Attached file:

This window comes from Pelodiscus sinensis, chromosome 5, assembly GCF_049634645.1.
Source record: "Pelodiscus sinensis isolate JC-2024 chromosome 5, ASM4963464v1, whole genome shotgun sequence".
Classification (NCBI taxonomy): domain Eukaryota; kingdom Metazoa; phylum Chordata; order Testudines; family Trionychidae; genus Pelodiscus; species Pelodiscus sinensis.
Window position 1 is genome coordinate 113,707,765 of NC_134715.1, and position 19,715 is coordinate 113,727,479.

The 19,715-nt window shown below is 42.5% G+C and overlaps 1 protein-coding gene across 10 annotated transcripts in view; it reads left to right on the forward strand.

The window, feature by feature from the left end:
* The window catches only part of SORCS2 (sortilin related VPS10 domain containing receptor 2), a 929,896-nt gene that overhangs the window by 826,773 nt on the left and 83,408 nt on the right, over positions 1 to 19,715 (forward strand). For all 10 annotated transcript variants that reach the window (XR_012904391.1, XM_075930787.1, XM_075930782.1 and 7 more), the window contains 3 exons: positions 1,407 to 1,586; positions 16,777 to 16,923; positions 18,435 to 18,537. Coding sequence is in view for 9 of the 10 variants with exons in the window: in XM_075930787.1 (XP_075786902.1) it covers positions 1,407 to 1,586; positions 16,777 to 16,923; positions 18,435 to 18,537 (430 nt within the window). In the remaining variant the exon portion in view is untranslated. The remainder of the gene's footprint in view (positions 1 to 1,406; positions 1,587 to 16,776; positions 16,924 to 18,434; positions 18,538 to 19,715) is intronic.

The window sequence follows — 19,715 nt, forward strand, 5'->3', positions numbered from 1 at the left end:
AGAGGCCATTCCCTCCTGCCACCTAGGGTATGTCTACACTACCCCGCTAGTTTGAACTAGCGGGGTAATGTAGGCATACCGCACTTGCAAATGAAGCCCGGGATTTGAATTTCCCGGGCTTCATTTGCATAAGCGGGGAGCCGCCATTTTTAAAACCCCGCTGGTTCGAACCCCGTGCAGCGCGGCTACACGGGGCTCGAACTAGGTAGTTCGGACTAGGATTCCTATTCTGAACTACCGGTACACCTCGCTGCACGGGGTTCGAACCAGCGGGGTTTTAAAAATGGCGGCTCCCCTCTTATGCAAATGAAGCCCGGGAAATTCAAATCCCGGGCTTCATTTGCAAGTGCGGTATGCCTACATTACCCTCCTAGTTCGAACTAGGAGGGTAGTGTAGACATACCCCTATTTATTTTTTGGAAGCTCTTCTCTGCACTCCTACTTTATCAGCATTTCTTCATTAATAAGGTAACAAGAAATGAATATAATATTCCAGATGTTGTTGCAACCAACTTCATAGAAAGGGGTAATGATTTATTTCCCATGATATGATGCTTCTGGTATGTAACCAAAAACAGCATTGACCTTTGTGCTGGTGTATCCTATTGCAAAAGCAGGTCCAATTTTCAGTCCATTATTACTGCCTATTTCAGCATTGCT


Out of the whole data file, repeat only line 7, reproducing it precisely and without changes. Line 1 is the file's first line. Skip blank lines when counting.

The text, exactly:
* The window catches only part of SORCS2 (sortilin related VPS10 domain containing receptor 2), a 929,896-nt gene that overhangs the window by 826,773 nt on the left and 83,408 nt on the right, over positions 1 to 19,715 (forward strand). For all 10 annotated transcript variants that reach the window (XR_012904391.1, XM_075930787.1, XM_075930782.1 and 7 more), the window contains 3 exons: positions 1,407 to 1,586; positions 16,777 to 16,923; positions 18,435 to 18,537. Coding sequence is in view for 9 of the 10 variants with exons in the window: in XM_075930787.1 (XP_075786902.1) it covers positions 1,407 to 1,586; positions 16,777 to 16,923; positions 18,435 to 18,537 (430 nt within the window). In the remaining variant the exon portion in view is untranslated. The remainder of the gene's footprint in view (positions 1 to 1,406; positions 1,587 to 16,776; positions 16,924 to 18,434; positions 18,538 to 19,715) is intronic.